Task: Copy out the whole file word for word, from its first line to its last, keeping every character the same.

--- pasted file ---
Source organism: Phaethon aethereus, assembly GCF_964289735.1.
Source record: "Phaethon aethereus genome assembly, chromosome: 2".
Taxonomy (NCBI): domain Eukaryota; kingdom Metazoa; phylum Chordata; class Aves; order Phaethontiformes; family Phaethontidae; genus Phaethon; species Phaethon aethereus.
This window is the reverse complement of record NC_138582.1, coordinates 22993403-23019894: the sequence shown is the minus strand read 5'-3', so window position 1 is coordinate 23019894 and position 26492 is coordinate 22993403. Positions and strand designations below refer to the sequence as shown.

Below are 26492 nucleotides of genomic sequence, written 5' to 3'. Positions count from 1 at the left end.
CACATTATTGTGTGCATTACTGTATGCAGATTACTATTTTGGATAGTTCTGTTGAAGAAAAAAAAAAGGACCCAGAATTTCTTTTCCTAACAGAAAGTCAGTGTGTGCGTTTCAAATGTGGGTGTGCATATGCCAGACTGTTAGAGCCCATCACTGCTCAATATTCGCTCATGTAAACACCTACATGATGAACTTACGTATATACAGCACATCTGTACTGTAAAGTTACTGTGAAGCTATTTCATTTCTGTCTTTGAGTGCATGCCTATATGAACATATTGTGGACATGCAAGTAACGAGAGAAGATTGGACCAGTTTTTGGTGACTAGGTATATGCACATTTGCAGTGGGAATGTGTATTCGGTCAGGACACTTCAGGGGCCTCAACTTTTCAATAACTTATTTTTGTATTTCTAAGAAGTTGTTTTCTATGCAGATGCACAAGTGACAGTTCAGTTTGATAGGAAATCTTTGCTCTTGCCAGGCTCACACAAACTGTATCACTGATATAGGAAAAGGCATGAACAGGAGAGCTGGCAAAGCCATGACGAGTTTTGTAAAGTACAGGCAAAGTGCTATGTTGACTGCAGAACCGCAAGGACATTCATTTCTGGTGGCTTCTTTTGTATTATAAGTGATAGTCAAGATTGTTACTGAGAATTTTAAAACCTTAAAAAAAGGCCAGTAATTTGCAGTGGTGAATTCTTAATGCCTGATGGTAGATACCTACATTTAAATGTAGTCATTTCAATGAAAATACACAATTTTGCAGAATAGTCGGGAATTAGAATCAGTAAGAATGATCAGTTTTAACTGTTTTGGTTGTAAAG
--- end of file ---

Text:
Source organism: Phaethon aethereus, assembly GCF_964289735.1.
Source record: "Phaethon aethereus genome assembly, chromosome: 2".
Taxonomy (NCBI): domain Eukaryota; kingdom Metazoa; phylum Chordata; class Aves; order Phaethontiformes; family Phaethontidae; genus Phaethon; species Phaethon aethereus.
This window is the reverse complement of record NC_138582.1, coordinates 22993403-23019894: the sequence shown is the minus strand read 5'-3', so window position 1 is coordinate 23019894 and position 26492 is coordinate 22993403. Positions and strand designations below refer to the sequence as shown.

Below are 26492 nucleotides of genomic sequence, written 5' to 3'. Positions count from 1 at the left end.
CACATTATTGTGTGCATTACTGTATGCAGATTACTATTTTGGATAGTTCTGTTGAAGAAAAAAAAAAGGACCCAGAATTTCTTTTCCTAACAGAAAGTCAGTGTGTGCGTTTCAAATGTGGGTGTGCATATGCCAGACTGTTAGAGCCCATCACTGCTCAATATTCGCTCATGTAAACACCTACATGATGAACTTACGTATATACAGCACATCTGTACTGTAAAGTTACTGTGAAGCTATTTCATTTCTGTCTTTGAGTGCATGCCTATATGAACATATTGTGGACATGCAAGTAACGAGAGAAGATTGGACCAGTTTTTGGTGACTAGGTATATGCACATTTGCAGTGGGAATGTGTATTCGGTCAGGACACTTCAGGGGCCTCAACTTTTCAATAACTTATTTTTGTATTTCTAAGAAGTTGTTTTCTATGCAGATGCACAAGTGACAGTTCAGTTTGATAGGAAATCTTTGCTCTTGCCAGGCTCACACAAACTGTATCACTGATATAGGAAAAGGCATGAACAGGAGAGCTGGCAAAGCCATGACGAGTTTTGTAAAGTACAGGCAAAGTGCTATGTTGACTGCAGAACCGCAAGGACATTCATTTCTGGTGGCTTCTTTTGTATTATAAGTGATAGTCAAGATTGTTACTGAGAATTTTAAAACCTTAAAAAAAGGCCAGTAATTTGCAGTGGTGAATTCTTAATGCCTGATGGTAGATACCTACATTTAAATGTAGTCATTTCAATGAAAATACACAATTTTGCAGAATAGTCGGGAATTAGAATCAGTAAGAATGATCAGTTTTAACTGTTTTGGTTGTAAAG